the very least, it also makes its way into the HUD, however integration of online search results from
Canonical’s retail partners is still as obtrusive as before. We quickly turned this off in the privacy settings.
The thing is, some of those online search results would be quite good. Displaying YouTube
results in the video tab can work, however you can’t have that without Amazon trying to sell you something
that is usually completely unrelated to your search. There’s also the ongoing issue of privacy with that as well.
While you can filter out certain content on some of the specified tabs, such as the video or documents tab,
you can’t filter out the Amazon results from the home tab. It also means you can’t see or use the new Friends
tab for social networks when the online search is off – although notifications will still pop-up from somewhere.
As perhaps a trade-off for the lack of new features in the latest Ubuntu, Canonical claim it to
perform faster than previous versions, especially on older hardware. In our tests, there was very little
difference, although at the very least it was no worse. In general, installation seems to have received a minor
speed boost, and while it does begin the installation early on in the process, it hides that fact in favour of
letting you know how many more steps you need to complete. There are some other minor aesthetic changes
throughout the new version, such as the file manager getting a slightly squarer, more modern redesign. This
is typical of the handful of UI elements that have received an update.
Using a USB drive:
Most newer computers can boot from USB. You should see a welcome screen prompting you to
choose your language and giving you the option to install Ubuntu or try it from the CD.
If your computer doesn’t automatically do so, you might need to press the F12 key to bring up the
boot menu, but be careful not to hold it down - that can cause an error message.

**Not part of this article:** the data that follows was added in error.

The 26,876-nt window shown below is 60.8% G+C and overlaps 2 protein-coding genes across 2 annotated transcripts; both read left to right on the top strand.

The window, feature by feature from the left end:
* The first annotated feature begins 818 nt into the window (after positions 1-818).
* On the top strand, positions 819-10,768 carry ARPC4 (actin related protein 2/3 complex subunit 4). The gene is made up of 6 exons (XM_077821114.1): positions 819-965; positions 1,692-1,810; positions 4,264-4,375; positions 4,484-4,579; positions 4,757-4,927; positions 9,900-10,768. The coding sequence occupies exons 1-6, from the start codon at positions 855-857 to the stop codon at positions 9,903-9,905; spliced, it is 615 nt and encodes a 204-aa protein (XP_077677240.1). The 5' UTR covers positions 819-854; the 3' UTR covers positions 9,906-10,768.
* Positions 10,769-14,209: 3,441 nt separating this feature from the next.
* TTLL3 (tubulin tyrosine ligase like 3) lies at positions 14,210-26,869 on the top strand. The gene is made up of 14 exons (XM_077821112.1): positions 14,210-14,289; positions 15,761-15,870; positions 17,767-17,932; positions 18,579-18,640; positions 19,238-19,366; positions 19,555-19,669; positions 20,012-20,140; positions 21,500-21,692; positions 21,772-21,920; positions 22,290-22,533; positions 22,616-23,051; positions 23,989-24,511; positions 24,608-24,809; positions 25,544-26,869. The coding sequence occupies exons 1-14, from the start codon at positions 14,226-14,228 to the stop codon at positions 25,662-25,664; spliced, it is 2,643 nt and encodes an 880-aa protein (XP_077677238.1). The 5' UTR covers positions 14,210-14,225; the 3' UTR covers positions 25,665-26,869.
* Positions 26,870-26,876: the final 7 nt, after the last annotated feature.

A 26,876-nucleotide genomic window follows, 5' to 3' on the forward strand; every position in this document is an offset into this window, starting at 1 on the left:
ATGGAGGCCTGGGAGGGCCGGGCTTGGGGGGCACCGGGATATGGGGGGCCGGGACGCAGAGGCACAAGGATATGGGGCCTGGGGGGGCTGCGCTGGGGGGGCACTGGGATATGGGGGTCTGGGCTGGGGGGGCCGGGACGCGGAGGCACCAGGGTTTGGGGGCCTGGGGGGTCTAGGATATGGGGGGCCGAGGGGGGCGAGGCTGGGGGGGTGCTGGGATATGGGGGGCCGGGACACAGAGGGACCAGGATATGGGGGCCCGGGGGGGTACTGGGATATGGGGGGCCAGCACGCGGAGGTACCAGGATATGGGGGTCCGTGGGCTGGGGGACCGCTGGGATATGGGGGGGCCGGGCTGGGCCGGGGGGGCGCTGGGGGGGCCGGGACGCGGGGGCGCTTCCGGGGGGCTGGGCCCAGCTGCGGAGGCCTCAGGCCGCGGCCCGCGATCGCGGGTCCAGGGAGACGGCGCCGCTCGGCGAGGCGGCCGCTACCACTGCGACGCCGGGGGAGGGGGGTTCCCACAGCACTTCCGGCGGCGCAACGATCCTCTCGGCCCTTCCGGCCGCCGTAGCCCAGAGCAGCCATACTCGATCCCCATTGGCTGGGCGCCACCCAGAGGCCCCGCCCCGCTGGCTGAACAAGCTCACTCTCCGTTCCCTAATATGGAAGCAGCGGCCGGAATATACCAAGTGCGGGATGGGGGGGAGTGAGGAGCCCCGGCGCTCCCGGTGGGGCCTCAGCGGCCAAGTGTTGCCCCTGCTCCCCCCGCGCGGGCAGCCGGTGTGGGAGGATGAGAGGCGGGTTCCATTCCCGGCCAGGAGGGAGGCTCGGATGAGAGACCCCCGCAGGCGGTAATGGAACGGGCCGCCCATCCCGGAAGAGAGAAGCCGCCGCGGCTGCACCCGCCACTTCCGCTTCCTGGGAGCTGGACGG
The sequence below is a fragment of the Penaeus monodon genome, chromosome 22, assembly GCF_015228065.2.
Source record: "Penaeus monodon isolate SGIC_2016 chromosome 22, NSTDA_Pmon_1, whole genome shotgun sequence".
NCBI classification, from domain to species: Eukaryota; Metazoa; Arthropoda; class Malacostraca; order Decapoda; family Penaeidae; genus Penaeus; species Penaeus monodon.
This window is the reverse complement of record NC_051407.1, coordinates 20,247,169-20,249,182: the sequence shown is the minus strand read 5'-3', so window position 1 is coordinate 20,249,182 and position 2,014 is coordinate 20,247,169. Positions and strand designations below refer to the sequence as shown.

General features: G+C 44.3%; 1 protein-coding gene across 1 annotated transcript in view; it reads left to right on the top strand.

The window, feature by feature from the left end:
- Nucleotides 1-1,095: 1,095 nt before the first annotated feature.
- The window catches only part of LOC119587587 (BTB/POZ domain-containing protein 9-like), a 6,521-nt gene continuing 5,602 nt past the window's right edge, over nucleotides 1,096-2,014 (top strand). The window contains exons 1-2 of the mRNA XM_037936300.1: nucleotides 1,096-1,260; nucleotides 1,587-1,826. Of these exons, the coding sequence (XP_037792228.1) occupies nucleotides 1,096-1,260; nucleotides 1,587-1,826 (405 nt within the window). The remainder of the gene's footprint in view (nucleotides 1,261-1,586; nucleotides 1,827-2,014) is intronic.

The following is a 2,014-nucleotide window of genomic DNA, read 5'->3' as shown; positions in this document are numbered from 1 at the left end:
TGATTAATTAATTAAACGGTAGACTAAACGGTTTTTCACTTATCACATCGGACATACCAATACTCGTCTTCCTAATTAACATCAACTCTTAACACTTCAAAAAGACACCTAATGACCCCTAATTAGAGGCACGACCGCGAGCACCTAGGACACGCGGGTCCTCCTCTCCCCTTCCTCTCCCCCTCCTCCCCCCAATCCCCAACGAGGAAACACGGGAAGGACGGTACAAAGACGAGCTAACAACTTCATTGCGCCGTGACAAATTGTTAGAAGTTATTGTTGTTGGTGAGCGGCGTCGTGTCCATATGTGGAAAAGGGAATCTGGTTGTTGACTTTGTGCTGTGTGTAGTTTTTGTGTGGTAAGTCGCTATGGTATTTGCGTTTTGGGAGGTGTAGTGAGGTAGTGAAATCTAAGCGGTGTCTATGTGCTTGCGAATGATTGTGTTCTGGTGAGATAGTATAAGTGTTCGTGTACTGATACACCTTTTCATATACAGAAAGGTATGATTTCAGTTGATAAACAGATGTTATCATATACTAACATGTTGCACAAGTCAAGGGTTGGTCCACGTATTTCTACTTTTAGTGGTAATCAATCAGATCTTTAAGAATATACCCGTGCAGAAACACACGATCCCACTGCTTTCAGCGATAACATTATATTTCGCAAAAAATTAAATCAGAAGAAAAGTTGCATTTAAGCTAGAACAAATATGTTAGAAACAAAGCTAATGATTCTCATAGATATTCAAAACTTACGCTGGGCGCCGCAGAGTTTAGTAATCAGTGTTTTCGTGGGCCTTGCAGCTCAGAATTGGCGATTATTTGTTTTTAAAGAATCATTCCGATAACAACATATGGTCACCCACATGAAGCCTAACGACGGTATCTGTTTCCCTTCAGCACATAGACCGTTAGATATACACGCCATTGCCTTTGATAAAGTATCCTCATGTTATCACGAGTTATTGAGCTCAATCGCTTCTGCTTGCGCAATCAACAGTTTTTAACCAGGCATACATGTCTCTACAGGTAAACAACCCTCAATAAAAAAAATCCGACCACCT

• Prepare to install Ubuntu:
We recommend you plug your computer into a power source. You
should also make sure you have enough space on your computer to install
We advise you to select Download updates while installing and Install
this third-party software now. You should also stay connected to the internet so
you can get the latest updates while you install Ubuntu. If you're not connected
to the internet, we'll help you set up wireless at the next step.
*Set up wireless
If you are not connected to the internet, you will be asked to
select a wireless network, if available. We advise you to connect during
the installation so we can ensure your machine is up to date. So, if you
set up your wireless network at this point, it’s worth then clicking the
Back button to go back to the last screen (Preparing to install Ubuntu)
and ticking the box marked ‘Download updates while installing’.
• Allocate drive space
Use the checkboxes to choose whether you'd like to
Install Ubuntu alongside another operating system, delete
your existing operating system and replace it with Ubuntu,
or — if you're an advanced user — choose the 'Something
• Begin the installation
Depending on your previous selections, you can now verify that you have
chosen the way in which you would like to install Ubuntu. The installation process will
begin when you click the Install Now button.
Ubuntu needs about 4.5 GB to install, so add a few extra GB to allow for your
Not sure about this step? Windows users can use the Windows installer, which
will install and uninstall Ubuntu in the same way as any other Windows application. It's
simpler and completely safe.
• Select your location
If you are connected to the internet, this should be done automatically.
Check your location is correct and click 'Forward' to proceed. If you're unsure of
your time zone, type the name of the town you're in or click on the map and
we'll help you find it.
• TIP: If you’re having problems connecting to the Internet, use the menu in the
top-right-hand corner to select a network.
• Select your preferred keyboard layout
Click on the language option you need. If you’re not
sure, click the ’Detect Keyboard Layout’ button for help.
• Enter your login and password details
• Learn more about Ubuntu while the system installs…
• Restart your computer
English Desktop of Ubuntu 13.04 „Raring Ringtail―
Deutsch Desktop von Ubuntu 13.04 „Raring Ringtail―
Date: 26 April 2013
Author: Tim Schulz
The Ubuntu 13.04 default desktop.
The launcher icons are scaled to minimum size and the
system is logged into the cloud, as indicated by the cloud symbol
at top left.
Ubuntu 13.04 is a good, solid release. It has a more
finely tuned and polished Unity shell, with incremental
improvements in the Linux kernel and in all the major
preinstalled applications. There's no ability to install the GNOME
classic shell (unlike GNOME 3.8 which does offer a classic
mode); and no WUBI (Windows-based UBuntu Installer).
It is possible to install a GNOME 3 shell (version 220.127.116.11
at present) from the Ubuntu Software Centre, but if you don't like
Unity, GNOME 3 may also not appeal, as you cannot even scale
the size of its icons (or at least not without editing the gnome-
shell.css file). Alternatively for GNOME die-hards there is now an
official remix of Ubuntu, called GNOME Remix.